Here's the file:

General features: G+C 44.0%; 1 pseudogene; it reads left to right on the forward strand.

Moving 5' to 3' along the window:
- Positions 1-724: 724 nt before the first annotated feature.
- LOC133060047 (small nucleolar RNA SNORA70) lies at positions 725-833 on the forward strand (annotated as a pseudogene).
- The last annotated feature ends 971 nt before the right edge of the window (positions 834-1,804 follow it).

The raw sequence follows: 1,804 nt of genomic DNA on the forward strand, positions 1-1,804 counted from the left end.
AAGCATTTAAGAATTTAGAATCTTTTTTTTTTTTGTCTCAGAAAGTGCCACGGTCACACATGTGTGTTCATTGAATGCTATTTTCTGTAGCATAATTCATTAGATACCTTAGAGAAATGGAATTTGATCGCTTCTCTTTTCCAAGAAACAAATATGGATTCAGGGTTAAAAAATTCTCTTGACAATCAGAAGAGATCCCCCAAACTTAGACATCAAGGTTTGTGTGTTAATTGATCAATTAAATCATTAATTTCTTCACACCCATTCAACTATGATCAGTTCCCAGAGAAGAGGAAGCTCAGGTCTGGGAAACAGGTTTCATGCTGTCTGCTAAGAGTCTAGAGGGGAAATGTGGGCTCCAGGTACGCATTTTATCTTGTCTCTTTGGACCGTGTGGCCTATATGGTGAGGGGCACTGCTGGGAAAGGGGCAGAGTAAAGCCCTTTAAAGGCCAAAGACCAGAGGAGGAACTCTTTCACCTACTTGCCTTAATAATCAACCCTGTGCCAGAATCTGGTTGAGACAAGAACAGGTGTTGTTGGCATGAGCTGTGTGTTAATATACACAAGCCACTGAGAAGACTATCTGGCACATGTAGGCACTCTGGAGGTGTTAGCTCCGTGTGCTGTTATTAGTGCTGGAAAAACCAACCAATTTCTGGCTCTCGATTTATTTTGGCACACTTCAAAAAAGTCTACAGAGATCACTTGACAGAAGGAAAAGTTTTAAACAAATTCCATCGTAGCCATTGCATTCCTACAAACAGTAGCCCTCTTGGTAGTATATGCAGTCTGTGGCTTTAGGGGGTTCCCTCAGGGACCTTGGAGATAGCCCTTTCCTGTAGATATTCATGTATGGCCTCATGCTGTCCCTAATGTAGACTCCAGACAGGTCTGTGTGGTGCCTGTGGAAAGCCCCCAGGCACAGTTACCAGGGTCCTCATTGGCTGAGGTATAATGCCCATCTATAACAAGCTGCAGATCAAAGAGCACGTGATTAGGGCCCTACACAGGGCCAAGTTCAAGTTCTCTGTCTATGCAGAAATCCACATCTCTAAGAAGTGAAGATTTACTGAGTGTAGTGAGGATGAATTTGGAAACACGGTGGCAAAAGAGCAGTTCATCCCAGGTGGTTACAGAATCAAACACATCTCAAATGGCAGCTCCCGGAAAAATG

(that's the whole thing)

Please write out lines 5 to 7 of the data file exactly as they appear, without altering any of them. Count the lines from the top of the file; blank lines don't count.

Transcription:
- The last annotated feature ends 971 nt before the right edge of the window (positions 834-1,804 follow it).

The raw sequence follows: 1,804 nt of genomic DNA on the forward strand, positions 1-1,804 counted from the left end.
AAGCATTTAAGAATTTAGAATCTTTTTTTTTTTTGTCTCAGAAAGTGCCACGGTCACACATGTGTGTTCATTGAATGCTATTTTCTGTAGCATAATTCATTAGATACCTTAGAGAAATGGAATTTGATCGCTTCTCTTTTCCAAGAAACAAATATGGATTCAGGGTTAAAAAATTCTCTTGACAATCAGAAGAGATCCCCCAAACTTAGACATCAAGGTTTGTGTGTTAATTGATCAATTAAATCATTAATTTCTTCACACCCATTCAACTATGATCAGTTCCCAGAGAAGAGGAAGCTCAGGTCTGGGAAACAGGTTTCATGCTGTCTGCTAAGAGTCTAGAGGGGAAATGTGGGCTCCAGGTACGCATTTTATCTTGTCTCTTTGGACCGTGTGGCCTATATGGTGAGGGGCACTGCTGGGAAAGGGGCAGAGTAAAGCCCTTTAAAGGCCAAAGACCAGAGGAGGAACTCTTTCACCTACTTGCCTTAATAATCAACCCTGTGCCAGAATCTGGTTGAGACAAGAACAGGTGTTGTTGGCATGAGCTGTGTGTTAATATACACAAGCCACTGAGAAGACTATCTGGCACATGTAGGCACTCTGGAGGTGTTAGCTCCGTGTGCTGTTATTAGTGCTGGAAAAACCAACCAATTTCTGGCTCTCGATTTATTTTGGCACACTTCAAAAAAGTCTACAGAGATCACTTGACAGAAGGAAAAGTTTTAAACAAATTCCATCGTAGCCATTGCATTCCTACAAACAGTAGCCCTCTTGGTAGTATATGCAGTCTGTGGCTTTAGGGGGTTCCCTCAGGGACCTTGGAGATAGCCCTTTCCTGTAGATATTCATGTATGGCCTCATGCTGTCCCTAATGTAGACTCCAGACAGGTCTGTGTGGTGCCTGTGGAAAGCCCCCAGGCACAGTTACCAGGGTCCTCATTGGCTGAGGTATAATGCCCATCTATAACAAGCTGCAGATCAAAGAGCACGTGATTAGGGCCCTACACAGGGCCAAGTTCAAGTTCTCTGTCTATGCAGAAATCCACATCTCTAAGAAGTGAAGATTTACTGAGTGTAGTGAGGATGAATTTGGAAACACGGTGGCAAAAGAGCAGTTCATCCCAGGTGGTTACAGAATCAAACACATCTCAAATGGCAGCTCCCGGAAAAATG